I play a couple of musical instruments. As a result, to my wife's consternation because of the space they occupy, I own more than a couple of instruments. Each of these instruments needs to be played and tended to on a regular basis. Those made of silver alloy tarnish easily without attention and too much unattended exposure. Because the presidential primaries occupy a substantial part of my attention span these days, it was easy for me to think about Obama's current status as a potentially fading front runner in the terms of a tarnished instrument. For sure, there was a substantial period of time during the current campaign when his halo was bright and shiny. I was not immune from the impact his rapturous phrases had on the people of America.
Last month I had my first moment of disappointment of the man and the principles he claimed. This moment (Illusion or Delusion, Feb. 16, 2008) occurred when he backed off his specific promise to accept only federal campaign funding should he become the Democrat's candidate. I wrote then " . . . this latest positioning and posturing suggests to me that the illusion I have had about the man, shared by most if not all of his enthusiastic supporters is, in fact, a delusion." Currently, there are a couple of issues that are on the table; the extent and nature of his relationship with a man on trial in Chicago for, among other charges, bribery of public officials and the revelation that one of his economic advisers was reassuring Canadian government officials quietly that Obama didn't mean what he was saying about NAFTA.
The substantive nature of these charges are not my concern. What troubles me (greatly) is the emerging conclusion that the bright and polished Obama is simply another politician who says what he thinks people want to hear. Contrast his current status with McCain, as an example. When McCain campaigned in Michigan, he stated quite emphatically that Michigan's automobile-based jobs were not coming back and that it would be necessary for Michigan workers to undergo job re-training to respond to a changing world. Nearly everybody in Michigan wanted to hear something else (just as those in Ohio apparently wanted to hear that NAFTA was responsible for its current economic crisis) and Romney's promise to get those old jobs back won the day for him. What was remarkable is that McCain refused to pander to obtain votes. Just yesterday I read that the deal for the Obama house and adjacent land was obtained from the purported briber of officials in 2005, not exactly ancient history and certainly while Obama was a member of the U.S. Senate.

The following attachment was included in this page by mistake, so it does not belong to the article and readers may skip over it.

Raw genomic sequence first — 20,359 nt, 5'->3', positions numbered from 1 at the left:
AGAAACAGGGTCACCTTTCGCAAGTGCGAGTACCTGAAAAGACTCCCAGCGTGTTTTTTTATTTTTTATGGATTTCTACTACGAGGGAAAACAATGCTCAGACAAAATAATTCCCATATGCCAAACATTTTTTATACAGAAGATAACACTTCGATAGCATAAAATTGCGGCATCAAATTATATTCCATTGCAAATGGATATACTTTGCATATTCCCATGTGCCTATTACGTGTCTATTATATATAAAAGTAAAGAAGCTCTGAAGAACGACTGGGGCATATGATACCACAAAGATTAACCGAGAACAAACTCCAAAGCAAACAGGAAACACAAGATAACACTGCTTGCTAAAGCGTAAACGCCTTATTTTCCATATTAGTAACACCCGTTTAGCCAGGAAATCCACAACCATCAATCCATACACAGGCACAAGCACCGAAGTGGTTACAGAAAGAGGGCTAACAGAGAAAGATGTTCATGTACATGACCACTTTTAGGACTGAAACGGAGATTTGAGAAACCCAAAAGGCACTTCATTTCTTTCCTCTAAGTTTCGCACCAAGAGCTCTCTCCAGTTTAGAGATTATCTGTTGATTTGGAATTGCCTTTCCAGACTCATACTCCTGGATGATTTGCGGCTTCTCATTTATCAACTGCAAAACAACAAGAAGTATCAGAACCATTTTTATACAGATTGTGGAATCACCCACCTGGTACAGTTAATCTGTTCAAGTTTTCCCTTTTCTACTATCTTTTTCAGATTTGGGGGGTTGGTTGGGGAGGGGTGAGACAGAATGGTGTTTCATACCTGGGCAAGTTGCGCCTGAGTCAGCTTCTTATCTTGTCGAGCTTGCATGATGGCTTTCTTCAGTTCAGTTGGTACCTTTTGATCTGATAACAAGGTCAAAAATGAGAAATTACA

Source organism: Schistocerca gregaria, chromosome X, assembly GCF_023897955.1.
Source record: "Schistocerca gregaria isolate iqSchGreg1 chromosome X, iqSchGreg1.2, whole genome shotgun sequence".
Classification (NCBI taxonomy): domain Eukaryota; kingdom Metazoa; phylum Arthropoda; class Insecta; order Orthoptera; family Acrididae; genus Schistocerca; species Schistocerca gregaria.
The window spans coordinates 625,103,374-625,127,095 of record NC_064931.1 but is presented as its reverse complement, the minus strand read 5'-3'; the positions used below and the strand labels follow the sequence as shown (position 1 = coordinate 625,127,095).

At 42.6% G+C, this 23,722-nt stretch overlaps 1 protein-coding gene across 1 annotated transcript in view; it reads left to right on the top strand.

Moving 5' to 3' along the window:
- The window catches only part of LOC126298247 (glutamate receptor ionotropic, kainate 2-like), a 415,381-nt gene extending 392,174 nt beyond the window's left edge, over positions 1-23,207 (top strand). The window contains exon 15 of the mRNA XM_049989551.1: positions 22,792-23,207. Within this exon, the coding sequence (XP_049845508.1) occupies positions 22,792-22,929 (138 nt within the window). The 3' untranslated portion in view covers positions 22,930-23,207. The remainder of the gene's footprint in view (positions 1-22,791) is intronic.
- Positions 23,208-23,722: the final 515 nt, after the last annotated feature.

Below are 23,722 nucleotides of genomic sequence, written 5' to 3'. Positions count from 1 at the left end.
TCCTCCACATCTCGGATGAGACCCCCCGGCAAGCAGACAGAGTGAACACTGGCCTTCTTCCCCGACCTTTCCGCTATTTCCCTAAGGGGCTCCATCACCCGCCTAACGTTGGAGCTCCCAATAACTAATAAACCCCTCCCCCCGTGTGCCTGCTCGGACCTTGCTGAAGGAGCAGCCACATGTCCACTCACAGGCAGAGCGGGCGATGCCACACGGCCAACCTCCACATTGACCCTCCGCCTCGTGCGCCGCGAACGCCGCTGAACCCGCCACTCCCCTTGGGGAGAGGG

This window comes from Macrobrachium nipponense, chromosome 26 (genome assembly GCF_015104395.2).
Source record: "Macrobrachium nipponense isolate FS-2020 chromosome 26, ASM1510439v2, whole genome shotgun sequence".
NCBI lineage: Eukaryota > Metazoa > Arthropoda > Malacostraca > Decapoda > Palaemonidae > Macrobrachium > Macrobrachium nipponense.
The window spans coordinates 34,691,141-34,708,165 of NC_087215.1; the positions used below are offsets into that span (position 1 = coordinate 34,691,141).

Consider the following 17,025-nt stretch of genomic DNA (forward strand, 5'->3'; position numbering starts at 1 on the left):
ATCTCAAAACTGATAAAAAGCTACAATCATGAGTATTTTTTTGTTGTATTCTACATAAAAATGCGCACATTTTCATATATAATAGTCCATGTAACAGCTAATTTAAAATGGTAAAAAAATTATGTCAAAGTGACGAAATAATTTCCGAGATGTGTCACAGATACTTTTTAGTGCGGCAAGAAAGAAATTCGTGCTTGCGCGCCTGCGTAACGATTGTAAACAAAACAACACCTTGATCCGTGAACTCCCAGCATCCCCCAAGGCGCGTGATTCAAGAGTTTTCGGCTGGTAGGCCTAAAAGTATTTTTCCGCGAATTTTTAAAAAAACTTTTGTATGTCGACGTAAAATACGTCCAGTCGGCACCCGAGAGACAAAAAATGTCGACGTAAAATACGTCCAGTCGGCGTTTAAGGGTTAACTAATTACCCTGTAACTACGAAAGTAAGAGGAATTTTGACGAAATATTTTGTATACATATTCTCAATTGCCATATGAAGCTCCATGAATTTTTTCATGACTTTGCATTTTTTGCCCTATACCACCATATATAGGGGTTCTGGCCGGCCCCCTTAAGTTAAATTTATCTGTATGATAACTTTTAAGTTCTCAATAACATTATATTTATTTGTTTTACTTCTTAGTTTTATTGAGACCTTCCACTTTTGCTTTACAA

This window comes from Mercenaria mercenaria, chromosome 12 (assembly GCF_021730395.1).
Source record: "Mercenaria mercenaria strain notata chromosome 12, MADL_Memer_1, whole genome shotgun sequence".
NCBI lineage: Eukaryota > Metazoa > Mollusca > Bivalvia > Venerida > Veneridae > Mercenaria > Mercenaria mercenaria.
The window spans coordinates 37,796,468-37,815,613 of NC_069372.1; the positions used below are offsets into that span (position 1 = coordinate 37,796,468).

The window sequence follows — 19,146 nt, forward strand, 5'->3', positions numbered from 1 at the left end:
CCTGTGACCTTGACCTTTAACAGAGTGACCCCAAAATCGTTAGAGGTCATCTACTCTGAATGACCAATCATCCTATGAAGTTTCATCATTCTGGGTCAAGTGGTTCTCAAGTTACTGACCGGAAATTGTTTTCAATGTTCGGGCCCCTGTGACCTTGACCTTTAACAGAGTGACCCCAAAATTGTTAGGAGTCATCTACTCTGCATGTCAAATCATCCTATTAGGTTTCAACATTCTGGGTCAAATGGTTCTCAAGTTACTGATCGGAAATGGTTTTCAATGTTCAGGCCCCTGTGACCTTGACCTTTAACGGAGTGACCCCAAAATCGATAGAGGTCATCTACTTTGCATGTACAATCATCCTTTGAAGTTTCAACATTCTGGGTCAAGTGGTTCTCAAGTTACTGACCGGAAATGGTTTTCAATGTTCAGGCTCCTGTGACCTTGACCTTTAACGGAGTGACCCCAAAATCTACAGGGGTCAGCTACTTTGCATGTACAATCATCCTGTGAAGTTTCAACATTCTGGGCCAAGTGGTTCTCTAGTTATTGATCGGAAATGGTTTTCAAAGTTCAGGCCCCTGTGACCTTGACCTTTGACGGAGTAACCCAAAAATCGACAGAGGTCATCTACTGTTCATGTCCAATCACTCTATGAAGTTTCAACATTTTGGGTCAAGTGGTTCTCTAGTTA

The net result of all of the above is that this morning I am reassessing the candidates. If Obama is simply another politician who says one thing and does another, then his lack of experience emerges as a big negative. We are currently administered by He who would be King. We have been told enough lies by that man to demand that the current crop of candidates tell us the simple truth about where they stand and who they are. Clinton is unique in that no one expects her to do that. McCain is unique because he does. In the next few weeks Obama has got to get the polish out and remove the tarnish if he is going to stand a chance of becoming the next president of the United States. If he is real, the time factor is on his side. He needs to attend to the instrument of truth. The next concert is in a couple of weeks.